Fed’s Dilemma: Inflation Slows, Rate Cut Looms, but Long-Term Outlook Uncertain

The Long View

The Federal Reserve is scheduled to meet later this week and is expected to keep interest rates steady at between 5.25% and 5.5%, where they have remained since July. In addition to assessing current economic conditions, officials need to evaluate inflation, which ended 2023 in better shape than initially projected. The original median estimate for the Personal Consumption Expenditures price index predicted a year-end figure of 3.1%, while the core rate (excluding food and energy costs) was expected to reach 3.5%. In reality, the two indicators came in at 2.7% and 3.2%, respectively, in the last quarter of the year. However, this data masks a weakening trend. Core inflation, on an annualized basis, has remained below 2% for the past seven months and has continued to decline. Policymakers are concerned about this reversal and are hesitant to declare victory over inflation. There is also a risk of inflation dropping below the Fed’s 2% target, which could lead to deflationary pressures and economic challenges.

Prior to the pandemic, the Fed struggled to achieve its inflation target consistently. Even though there was a significant increase in prices during the pandemic, the long-term trend of the Personal Consumption Expenditures index indicates that inflation is only approximately 2.1% higher than it would have been if the Fed had consistently met its inflation goal since adopting it in 2012.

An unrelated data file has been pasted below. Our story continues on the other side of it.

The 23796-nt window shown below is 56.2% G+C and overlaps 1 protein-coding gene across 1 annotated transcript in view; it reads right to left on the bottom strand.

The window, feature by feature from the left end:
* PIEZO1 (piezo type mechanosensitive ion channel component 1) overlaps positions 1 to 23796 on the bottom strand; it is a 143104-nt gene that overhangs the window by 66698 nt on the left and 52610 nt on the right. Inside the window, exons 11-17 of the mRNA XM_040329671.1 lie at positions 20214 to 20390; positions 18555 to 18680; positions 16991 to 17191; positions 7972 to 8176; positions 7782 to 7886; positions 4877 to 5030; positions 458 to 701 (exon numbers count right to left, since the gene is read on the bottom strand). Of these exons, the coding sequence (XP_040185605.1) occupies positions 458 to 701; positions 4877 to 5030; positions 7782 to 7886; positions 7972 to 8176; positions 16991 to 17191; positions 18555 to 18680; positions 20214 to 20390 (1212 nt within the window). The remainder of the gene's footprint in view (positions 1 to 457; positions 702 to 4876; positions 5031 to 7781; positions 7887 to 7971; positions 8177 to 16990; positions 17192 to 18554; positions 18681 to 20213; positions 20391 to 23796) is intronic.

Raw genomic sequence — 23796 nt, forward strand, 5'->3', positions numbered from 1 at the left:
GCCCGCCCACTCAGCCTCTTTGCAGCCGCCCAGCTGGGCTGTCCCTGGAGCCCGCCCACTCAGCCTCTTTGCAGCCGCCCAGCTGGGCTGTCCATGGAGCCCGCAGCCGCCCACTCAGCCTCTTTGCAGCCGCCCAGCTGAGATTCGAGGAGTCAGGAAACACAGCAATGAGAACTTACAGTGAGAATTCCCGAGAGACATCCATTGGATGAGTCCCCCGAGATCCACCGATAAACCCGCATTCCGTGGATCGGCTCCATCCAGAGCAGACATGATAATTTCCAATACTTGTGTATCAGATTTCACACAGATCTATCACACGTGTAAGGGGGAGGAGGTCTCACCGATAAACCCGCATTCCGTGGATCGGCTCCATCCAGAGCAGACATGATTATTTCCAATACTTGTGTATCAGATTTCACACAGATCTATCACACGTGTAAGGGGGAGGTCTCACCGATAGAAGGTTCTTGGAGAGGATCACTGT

Persistence of Inflation

The challenge for the Fed lies in determining whether the world is returning to pre-pandemic norms, where inflation of 2% or slightly lower was considered normal. Various factors, including labor market tightness due to population aging, government deficits, and global trade frictions, suggest that the situation might have changed. The persistence of inflation is a key concern for policymakers. While they have dismissed arguments regarding the difficulty of reaching the “last mile” in terms of inflation, they view it as a matter of time. If certain goods and services continue to experience rising prices, policymakers believe that maintaining the current interest rate for a longer period and gradually reducing it would be a more effective solution compared to raising rates again. Policymakers also differentiate between generalized inflation and changes in relative prices that can result from temporary imbalances or other factors that are not necessarily inflationary. However, when a significant portion of the economy is facing rising prices without offsetting low inflation or price declines in other sectors, policymakers remain cautious.

Housing poses the most significant challenge in terms of inflation. Many policymakers expect a slowdown in housing-related inflation in the coming months. Former St. Louis Fed President James Bullard, now the dean of Purdue University’s business school, suggests that based on the current data, a quarter-point reduction could be justified. However, it is crucial to communicate that such a move would be a technical adjustment rather than an attempt to stimulate the economy, given the falling inflation in an otherwise resilient economy.